Tuesday, 30 May, 2023

Teaching and Technology

Md. Nurul Haque

Teaching and Technology

Teaching at any level of academia has become so complicated and challenging that it had never been so in the history of human civilisation. Traditional teaching and learning methods had already been under attack and, in most cases, have been obsolete. Still, with the advent of modern technology, it has appeared prone to its feeble existence. Teachers with traditional knowledge will not be able to impart knowledge, assess progress and evaluate the students and teaching materials. Technological knowledge has become a must to master for both teachers and students.

By assisting professors in lesson planning and paper grading, ChatGPT, an AI-powered chatbot from OpenAI, has the potential to change academia. However, using it comes with many dangers and difficulties. Plagiarism is a significant risk. The high-quality content that ChatGPT's sophisticated language processing skills can produce can attract students to copy and paste it into their work. The educational process is undermined, and there may be severe repercussions for academic integrity.

The possibility of offensive and discriminatory content is another risk. OpenAI notes that utilising ChatGPT for educational purposes carries many dangers, including concerns about fairness and access, the reliability of artificial intelligence (AI) content, and excessive dependence on the technology for evaluation. Furthermore, if ChatGPT is not used appropriately, it could become a monstrous misinformation super spreader.

Informing teachers and students about plagiarism and academic dishonesty risks is also a challenge. These abilities must be developed to succeed in both academic and professional endeavours, and their lack might adversely affect a student's prospects for the future. Academics must also know ChatGPT's effects on research output and general student behaviour.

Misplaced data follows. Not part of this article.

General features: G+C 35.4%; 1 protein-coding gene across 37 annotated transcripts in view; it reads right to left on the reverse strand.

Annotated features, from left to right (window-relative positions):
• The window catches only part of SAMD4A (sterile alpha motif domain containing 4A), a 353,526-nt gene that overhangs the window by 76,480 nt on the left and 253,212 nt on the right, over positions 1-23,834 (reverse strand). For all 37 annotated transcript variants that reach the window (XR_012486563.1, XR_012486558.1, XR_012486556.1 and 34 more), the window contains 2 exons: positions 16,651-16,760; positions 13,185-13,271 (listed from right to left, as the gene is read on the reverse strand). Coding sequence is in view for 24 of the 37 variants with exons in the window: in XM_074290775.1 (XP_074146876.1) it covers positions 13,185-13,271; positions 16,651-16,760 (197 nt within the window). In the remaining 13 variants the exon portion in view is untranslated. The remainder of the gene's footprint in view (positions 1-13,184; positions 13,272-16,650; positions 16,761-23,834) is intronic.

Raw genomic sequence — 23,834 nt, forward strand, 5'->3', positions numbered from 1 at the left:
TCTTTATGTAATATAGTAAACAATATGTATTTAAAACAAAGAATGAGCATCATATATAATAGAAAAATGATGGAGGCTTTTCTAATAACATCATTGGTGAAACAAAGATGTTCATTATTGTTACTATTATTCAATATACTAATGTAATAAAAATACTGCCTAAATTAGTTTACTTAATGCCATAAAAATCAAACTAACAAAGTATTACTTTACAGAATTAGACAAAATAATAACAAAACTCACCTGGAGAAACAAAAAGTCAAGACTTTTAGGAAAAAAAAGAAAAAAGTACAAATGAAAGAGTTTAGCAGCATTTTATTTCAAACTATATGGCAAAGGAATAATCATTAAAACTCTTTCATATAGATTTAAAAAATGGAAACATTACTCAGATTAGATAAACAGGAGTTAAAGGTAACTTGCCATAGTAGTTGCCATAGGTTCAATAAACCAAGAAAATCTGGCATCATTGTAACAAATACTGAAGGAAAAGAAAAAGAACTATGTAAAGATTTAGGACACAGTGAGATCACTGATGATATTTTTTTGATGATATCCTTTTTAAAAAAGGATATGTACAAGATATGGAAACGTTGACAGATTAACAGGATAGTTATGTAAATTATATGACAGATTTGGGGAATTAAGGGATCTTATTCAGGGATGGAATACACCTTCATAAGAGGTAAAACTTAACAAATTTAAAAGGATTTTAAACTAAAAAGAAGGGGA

With the launch of ChatGPT, numerous sectors have experienced technological upheaval. No disruption, however, has been more significant than that in academics. The fundamental idea of homework and take-home tests is being questioned. There are chances for this, but the disruption is unparalleled. Teachers can adapt to these advancements by incorporating artificial intelligence into their educational practices and using technology to enhance learning chances.

Despite these risks and challenges, ChatGPT can be a helpful study buddy. Ethan Mollick, a lecturer at the Wharton School of Business at the University of Pennsylvania, thinks ChatGPT has much potential for helping MBA students create syllabi, lectures, assignments and grading rubrics. However, it is essential to use this technology responsibly while being aware of its limitations.

We can maximise these tools' potential by teaching teachers to use AI platforms and technologies and raising their digital literacy. Additionally, we should emphasise the AI's ethical and responsible use when teaching children about digital literacy. In addition, teachers can concentrate more on assisting students in developing higher-order skills like teamwork, creativity and problem-solving, which are less likely to be automated, with AI systems handling routine and repetitive work. More than ever, educators must emphasise the importance of interpersonal connection and communication in learning.